Saturday, August 22, 2009

Two Minutes - two wasps

Although I have all the commercial wasp traps at my disposal, I also bought one at the Farmer's market today. This caused a small problem. At this time of year all wasps really want is meat. This is why they are buzzing trees looking for aphids and picnics looking for sandwiches. We had it on good authority they also eat fish.

The only fish we had was the dead fish head in yesterday's garbage.

You guessed it - the handy husband went out to the garage and sifted through you know what looking for you know what. Anyway with fish head in place in the trap we caught the first two wasps in two minutes. Now this is a simple device- an empty can of niblets makes up the base and with entry holes in the can the wasps fly in looking for the fish and then up into the screened portion and then you guessed it - they are trapped. All this for 12 dollars and a fish head. The price is right and dinner will be wasp free tonight.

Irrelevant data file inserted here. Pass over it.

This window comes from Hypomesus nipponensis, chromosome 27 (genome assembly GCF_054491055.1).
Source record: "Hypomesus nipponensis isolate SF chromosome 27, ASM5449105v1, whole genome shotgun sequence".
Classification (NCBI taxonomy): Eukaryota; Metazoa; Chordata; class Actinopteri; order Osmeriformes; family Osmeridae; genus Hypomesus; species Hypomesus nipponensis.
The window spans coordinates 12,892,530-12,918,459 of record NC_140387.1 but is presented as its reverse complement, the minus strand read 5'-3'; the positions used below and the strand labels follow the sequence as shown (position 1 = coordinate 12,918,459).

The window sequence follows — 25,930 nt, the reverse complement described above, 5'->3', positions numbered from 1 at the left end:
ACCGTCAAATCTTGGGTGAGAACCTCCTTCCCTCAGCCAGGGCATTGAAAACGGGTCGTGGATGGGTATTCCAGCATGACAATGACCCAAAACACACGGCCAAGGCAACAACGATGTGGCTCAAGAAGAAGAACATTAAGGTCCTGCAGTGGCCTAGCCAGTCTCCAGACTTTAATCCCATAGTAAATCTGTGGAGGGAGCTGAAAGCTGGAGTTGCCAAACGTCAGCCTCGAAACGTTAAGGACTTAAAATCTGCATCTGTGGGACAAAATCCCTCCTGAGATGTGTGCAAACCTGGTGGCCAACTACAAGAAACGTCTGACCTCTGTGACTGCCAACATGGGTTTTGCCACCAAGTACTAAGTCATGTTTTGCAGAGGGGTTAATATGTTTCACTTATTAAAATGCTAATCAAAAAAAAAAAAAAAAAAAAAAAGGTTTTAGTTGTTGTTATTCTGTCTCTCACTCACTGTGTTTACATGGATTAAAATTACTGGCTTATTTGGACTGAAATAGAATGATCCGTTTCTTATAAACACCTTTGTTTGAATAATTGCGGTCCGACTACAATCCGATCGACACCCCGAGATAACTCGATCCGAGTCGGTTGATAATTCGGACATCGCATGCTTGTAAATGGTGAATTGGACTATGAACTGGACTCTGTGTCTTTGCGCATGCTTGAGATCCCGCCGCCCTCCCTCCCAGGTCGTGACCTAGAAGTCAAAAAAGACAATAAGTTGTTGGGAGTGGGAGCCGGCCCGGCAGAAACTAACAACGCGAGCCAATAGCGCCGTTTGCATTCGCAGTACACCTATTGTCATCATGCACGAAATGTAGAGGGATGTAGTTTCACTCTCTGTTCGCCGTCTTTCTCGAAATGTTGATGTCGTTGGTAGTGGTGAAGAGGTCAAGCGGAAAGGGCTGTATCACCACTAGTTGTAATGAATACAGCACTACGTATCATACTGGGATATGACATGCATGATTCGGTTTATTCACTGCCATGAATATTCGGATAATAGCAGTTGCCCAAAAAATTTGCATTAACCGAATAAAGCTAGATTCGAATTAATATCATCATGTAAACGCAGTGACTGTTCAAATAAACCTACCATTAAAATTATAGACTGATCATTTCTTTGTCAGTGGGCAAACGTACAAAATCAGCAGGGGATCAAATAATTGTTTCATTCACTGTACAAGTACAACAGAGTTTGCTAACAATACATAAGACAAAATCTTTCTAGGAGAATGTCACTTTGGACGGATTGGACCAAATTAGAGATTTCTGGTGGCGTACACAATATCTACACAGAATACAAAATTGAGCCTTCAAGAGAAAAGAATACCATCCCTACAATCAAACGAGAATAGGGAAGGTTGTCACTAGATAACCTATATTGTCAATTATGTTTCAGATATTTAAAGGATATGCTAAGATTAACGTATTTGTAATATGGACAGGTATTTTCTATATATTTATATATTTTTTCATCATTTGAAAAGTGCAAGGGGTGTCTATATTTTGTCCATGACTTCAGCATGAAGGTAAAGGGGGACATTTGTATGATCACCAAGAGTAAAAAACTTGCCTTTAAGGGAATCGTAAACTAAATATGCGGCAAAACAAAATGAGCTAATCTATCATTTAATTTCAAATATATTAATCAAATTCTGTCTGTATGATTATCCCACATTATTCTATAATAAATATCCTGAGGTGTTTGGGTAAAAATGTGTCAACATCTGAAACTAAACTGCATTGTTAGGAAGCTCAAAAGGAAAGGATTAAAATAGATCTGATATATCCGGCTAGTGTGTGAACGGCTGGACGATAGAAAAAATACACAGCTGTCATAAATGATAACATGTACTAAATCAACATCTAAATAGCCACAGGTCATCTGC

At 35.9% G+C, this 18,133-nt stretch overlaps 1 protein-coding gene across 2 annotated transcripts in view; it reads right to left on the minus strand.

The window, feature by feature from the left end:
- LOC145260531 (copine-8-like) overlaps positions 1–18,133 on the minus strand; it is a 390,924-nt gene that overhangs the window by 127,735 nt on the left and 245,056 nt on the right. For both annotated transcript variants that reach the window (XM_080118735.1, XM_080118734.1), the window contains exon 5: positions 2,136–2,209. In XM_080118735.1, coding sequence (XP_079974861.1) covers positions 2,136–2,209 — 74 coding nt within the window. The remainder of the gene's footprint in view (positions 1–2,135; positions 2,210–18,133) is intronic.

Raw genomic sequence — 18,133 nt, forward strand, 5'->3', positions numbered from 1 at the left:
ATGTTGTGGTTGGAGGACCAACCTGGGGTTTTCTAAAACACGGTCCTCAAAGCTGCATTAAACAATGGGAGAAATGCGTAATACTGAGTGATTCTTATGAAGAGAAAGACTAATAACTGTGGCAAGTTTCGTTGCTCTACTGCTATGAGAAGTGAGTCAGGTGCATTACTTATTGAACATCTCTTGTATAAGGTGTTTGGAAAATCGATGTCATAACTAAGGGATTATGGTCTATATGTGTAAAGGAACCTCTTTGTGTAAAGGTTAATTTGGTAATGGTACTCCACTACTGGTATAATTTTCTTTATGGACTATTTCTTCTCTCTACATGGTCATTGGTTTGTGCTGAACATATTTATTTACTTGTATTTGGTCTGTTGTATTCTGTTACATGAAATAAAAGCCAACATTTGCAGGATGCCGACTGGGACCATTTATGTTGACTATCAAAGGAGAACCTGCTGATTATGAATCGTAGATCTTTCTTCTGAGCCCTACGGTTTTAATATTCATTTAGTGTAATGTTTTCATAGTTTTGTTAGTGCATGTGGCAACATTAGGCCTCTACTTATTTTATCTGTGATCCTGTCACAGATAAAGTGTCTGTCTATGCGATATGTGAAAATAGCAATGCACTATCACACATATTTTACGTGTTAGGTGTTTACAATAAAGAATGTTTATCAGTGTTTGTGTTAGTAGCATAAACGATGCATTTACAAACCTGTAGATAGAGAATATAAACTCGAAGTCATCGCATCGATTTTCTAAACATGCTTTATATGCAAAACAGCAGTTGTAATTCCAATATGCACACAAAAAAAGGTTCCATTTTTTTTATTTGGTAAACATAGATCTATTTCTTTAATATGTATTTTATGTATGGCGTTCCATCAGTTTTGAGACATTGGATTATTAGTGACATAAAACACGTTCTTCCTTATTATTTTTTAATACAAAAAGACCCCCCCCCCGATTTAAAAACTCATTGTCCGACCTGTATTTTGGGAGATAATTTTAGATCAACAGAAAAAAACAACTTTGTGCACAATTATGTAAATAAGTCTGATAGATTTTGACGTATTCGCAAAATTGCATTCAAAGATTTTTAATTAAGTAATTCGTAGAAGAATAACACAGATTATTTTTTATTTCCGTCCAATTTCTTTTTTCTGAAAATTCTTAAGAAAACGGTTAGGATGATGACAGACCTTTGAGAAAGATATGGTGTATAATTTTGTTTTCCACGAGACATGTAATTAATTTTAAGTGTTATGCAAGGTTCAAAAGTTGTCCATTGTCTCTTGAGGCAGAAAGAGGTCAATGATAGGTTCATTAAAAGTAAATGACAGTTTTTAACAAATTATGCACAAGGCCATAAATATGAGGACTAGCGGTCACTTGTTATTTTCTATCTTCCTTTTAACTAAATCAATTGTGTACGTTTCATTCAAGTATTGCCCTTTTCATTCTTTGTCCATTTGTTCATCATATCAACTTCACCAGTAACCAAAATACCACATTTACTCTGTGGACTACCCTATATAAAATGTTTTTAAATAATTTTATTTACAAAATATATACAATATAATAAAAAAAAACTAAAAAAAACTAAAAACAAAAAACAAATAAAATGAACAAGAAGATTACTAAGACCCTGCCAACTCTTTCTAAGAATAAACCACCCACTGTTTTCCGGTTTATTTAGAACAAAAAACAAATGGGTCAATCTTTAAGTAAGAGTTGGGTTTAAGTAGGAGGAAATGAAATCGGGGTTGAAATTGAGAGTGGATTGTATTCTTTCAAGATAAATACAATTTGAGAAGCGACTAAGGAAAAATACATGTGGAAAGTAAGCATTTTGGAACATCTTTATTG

Friday, August 21, 2009

Bubbles with a bug inside

Nancy wondered about a problem on her very old Poplar tree - it was probably "an original" in the city she thought and it had "Bubbles with a bug inside".

Dr. Ken Fry, Entomology Instructor at Olds College had already helped me out with this problem last summer so I called up his notes:
"The moth species mining poplar and willow have one generation per year. The larvae feed within the leaf during the summer and then spin a silken cocoon in the mine to pupate. The adult emerges in late July or early August. The adult overwinters in leaf litter or debris on the ground. Eggs are laid on either the upper or lower leaf surface in the spring. The larvae then chew their way into the leaf.